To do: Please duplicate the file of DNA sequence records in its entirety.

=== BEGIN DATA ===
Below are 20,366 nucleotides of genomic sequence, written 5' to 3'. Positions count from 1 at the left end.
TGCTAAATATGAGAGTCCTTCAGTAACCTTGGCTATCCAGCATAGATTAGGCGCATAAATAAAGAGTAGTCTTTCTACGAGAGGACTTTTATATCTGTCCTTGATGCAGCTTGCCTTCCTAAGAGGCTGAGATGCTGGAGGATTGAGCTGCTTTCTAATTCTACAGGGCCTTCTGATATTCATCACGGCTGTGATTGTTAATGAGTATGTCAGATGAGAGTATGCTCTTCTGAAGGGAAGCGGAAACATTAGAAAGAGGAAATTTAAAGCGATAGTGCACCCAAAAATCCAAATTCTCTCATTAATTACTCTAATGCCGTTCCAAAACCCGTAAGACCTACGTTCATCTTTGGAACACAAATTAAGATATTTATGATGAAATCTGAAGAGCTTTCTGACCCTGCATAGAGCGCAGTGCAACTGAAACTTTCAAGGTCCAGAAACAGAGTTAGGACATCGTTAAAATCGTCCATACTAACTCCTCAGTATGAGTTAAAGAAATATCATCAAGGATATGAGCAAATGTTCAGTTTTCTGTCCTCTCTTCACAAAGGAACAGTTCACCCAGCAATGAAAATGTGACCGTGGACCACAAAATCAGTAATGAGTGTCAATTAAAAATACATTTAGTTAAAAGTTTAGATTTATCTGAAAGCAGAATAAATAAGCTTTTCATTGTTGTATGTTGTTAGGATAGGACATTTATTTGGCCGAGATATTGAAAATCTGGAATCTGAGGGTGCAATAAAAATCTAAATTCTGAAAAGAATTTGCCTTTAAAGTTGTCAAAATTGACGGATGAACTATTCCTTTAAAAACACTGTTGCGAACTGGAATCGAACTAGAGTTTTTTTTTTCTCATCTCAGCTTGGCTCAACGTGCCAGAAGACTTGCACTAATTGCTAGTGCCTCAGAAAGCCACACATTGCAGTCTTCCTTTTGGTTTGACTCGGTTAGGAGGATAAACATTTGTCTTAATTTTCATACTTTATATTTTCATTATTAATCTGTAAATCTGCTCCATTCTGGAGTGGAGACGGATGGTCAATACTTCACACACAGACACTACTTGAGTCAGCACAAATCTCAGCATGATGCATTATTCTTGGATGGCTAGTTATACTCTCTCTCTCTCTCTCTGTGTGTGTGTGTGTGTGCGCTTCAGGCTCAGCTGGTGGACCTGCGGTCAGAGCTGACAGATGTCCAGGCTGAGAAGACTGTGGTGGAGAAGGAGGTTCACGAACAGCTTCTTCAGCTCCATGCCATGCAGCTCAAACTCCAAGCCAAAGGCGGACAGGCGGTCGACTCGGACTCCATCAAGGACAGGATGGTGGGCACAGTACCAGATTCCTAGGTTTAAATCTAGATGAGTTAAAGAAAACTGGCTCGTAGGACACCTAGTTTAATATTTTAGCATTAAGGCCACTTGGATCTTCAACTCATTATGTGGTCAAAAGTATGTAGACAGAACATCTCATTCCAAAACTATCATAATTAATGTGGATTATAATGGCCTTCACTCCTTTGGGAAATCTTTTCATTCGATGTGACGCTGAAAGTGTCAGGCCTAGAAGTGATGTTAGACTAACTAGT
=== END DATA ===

Below are 20,366 nucleotides of genomic sequence, written 5' to 3'. Positions count from 1 at the left end.
TGCTAAATATGAGAGTCCTTCAGTAACCTTGGCTATCCAGCATAGATTAGGCGCATAAATAAAGAGTAGTCTTTCTACGAGAGGACTTTTATATCTGTCCTTGATGCAGCTTGCCTTCCTAAGAGGCTGAGATGCTGGAGGATTGAGCTGCTTTCTAATTCTACAGGGCCTTCTGATATTCATCACGGCTGTGATTGTTAATGAGTATGTCAGATGAGAGTATGCTCTTCTGAAGGGAAGCGGAAACATTAGAAAGAGGAAATTTAAAGCGATAGTGCACCCAAAAATCCAAATTCTCTCATTAATTACTCTAATGCCGTTCCAAAACCCGTAAGACCTACGTTCATCTTTGGAACACAAATTAAGATATTTATGATGAAATCTGAAGAGCTTTCTGACCCTGCATAGAGCGCAGTGCAACTGAAACTTTCAAGGTCCAGAAACAGAGTTAGGACATCGTTAAAATCGTCCATACTAACTCCTCAGTATGAGTTAAAGAAATATCATCAAGGATATGAGCAAATGTTCAGTTTTCTGTCCTCTCTTCACAAAGGAACAGTTCACCCAGCAATGAAAATGTGACCGTGGACCACAAAATCAGTAATGAGTGTCAATTAAAAATACATTTAGTTAAAAGTTTAGATTTATCTGAAAGCAGAATAAATAAGCTTTTCATTGTTGTATGTTGTTAGGATAGGACATTTATTTGGCCGAGATATTGAAAATCTGGAATCTGAGGGTGCAATAAAAATCTAAATTCTGAAAAGAATTTGCCTTTAAAGTTGTCAAAATTGACGGATGAACTATTCCTTTAAAAACACTGTTGCGAACTGGAATCGAACTAGAGTTTTTTTTTTCTCATCTCAGCTTGGCTCAACGTGCCAGAAGACTTGCACTAATTGCTAGTGCCTCAGAAAGCCACACATTGCAGTCTTCCTTTTGGTTTGACTCGGTTAGGAGGATAAACATTTGTCTTAATTTTCATACTTTATATTTTCATTATTAATCTGTAAATCTGCTCCATTCTGGAGTGGAGACGGATGGTCAATACTTCACACACAGACACTACTTGAGTCAGCACAAATCTCAGCATGATGCATTATTCTTGGATGGCTAGTTATACTCTCTCTCTCTCTCTCTGTGTGTGTGTGTGTGTGCGCTTCAGGCTCAGCTGGTGGACCTGCGGTCAGAGCTGACAGATGTCCAGGCTGAGAAGACTGTGGTGGAGAAGGAGGTTCACGAACAGCTTCTTCAGCTCCATGCCATGCAGCTCAAACTCCAAGCCAAAGGCGGACAGGCGGTCGACTCGGACTCCATCAAGGACAGGATGGTGGGCACAGTACCAGATTCCTAGGTTTAAATCTAGATGAGTTAAAGAAAACTGGCTCGTAGGACACCTAGTTTAATATTTTAGCATTAAGGCCACTTGGATCTTCAACTCATTATGTGGTCAAAAGTATGTAGACAGAACATCTCATTCCAAAACTATCATAATTAATGTGGATTATAATGGCCTTCACTCCTTTGGGAAATCTTTTCATTCGATGTGACGCTGAAAGTGTCAGGCCTAGAAGTGATGTTAGACTAACTAGT